By Cai Parry
"Considering the inequalities students are already facing in education this academic year, the fairest solution would be to cancel exams and provide the necessary support for centres to assess their students throughout the year."
Summer 2020 GCSE, A-Level and equivalent exams were cancelled across the UK due to the Coronavirus lockdown earlier this year. This meant that the four nations’ largely independent education boards had to come together to formulate a way of fairly awarding qualifications. They chose an algorithm which took in several different factors, like teacher assessments and the school’s past performance, to mathematically award students with grades. However, after Scotland’s results day on the 4th of August, it became clear that these algorithms unfairly favoured students at independent schools and did not put enough weight on teacher assessments in comparison to the past records of student’s educational centres.
In Wales, I organised the protest to fully implement centre assessed grades as the only fair option that treated students as the individuals they are, given the time-sensitive factors of applying to university. A U-turn came in both England and Wales the following day, and the First Minister of Wales, Mark Drakeford, stated that this was due to other parts of the UK making U-Turns and that this would put students in Wales at a disadvantage. An independent review into the fiasco in Wales was commissioned shortly after, and that review has opened a survey asking for the views of young people on how to handle qualifications and exams for 2021.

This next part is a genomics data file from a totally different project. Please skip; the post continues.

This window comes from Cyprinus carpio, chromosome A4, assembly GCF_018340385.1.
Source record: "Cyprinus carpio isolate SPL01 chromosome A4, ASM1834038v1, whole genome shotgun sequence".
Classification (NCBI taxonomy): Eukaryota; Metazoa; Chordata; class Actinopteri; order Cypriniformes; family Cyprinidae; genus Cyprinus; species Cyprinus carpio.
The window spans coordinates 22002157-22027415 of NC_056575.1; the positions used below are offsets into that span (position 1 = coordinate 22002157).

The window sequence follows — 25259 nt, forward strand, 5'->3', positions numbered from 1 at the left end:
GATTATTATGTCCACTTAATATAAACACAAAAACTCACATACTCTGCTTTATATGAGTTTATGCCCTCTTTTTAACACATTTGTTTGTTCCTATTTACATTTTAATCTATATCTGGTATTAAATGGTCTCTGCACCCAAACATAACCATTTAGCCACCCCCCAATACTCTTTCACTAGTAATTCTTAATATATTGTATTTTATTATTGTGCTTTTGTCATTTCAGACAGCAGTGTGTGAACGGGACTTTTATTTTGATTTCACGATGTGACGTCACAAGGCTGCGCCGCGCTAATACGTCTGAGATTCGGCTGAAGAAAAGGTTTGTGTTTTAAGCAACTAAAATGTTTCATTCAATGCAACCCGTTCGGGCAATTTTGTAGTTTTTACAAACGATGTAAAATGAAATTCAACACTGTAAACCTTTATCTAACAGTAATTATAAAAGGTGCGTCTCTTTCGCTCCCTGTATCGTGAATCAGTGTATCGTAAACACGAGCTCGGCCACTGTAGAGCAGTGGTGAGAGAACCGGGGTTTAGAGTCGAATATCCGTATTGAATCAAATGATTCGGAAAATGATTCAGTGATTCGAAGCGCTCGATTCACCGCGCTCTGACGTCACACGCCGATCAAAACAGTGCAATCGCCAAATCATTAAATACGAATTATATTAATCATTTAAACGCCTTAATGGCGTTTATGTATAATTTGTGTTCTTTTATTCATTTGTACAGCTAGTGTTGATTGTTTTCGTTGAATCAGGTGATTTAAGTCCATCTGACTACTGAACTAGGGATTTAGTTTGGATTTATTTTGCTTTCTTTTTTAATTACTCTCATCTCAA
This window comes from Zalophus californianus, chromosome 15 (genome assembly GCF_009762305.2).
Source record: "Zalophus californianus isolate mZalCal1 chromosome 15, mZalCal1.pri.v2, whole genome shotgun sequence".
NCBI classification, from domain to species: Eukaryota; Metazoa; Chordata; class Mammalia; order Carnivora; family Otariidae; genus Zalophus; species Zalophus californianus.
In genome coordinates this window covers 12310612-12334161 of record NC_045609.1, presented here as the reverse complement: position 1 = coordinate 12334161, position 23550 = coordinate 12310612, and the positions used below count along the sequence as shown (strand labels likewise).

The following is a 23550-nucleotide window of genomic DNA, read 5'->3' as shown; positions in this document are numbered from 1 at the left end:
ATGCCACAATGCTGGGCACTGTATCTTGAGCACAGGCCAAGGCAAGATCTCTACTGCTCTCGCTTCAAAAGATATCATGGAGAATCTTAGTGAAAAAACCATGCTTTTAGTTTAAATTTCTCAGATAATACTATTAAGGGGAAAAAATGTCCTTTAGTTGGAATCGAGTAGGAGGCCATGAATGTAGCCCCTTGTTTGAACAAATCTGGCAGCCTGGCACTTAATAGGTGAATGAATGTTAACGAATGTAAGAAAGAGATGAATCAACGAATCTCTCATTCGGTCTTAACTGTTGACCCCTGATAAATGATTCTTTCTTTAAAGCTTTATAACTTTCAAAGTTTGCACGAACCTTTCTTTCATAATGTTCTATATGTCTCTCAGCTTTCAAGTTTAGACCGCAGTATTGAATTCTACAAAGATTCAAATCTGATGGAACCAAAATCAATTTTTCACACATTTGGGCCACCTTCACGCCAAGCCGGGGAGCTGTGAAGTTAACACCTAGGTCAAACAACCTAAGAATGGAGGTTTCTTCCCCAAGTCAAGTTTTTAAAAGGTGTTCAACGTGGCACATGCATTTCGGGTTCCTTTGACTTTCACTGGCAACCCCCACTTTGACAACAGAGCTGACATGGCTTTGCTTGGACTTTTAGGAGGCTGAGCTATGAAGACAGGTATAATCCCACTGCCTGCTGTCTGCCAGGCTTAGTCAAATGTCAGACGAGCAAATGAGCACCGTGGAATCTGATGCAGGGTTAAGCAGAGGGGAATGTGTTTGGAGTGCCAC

So, what should be done? Firstly, it is important to understand that these are unprecedented circumstances, and time is not a luxury to come up with a plan of action. This is, at face value, a short-term problem that requires a long-term solution. In March this year, when the lockdown was first announced, there was no provision in place for ensuring all students got the same level of education. Many schools continued teaching online, some doing better at this than others, and some schools facilitated a day or two of in-person learning before Summer. This trend has continued from September too. Distance and digital learning is not an adequate substitution from teaching face to face, due to technical issues and a lack of an appropriate environment at home.
On top of this, it’s been down to each school to come up with their own way of implementing social distancing rules, with different schools having differing degrees of online learning, meaning students will not be on a level playing field going into a standardised end of year exam. With the Welsh Government set to make an announcement on Monday regarding a ‘fire break’ lockdown, education will be disrupted further.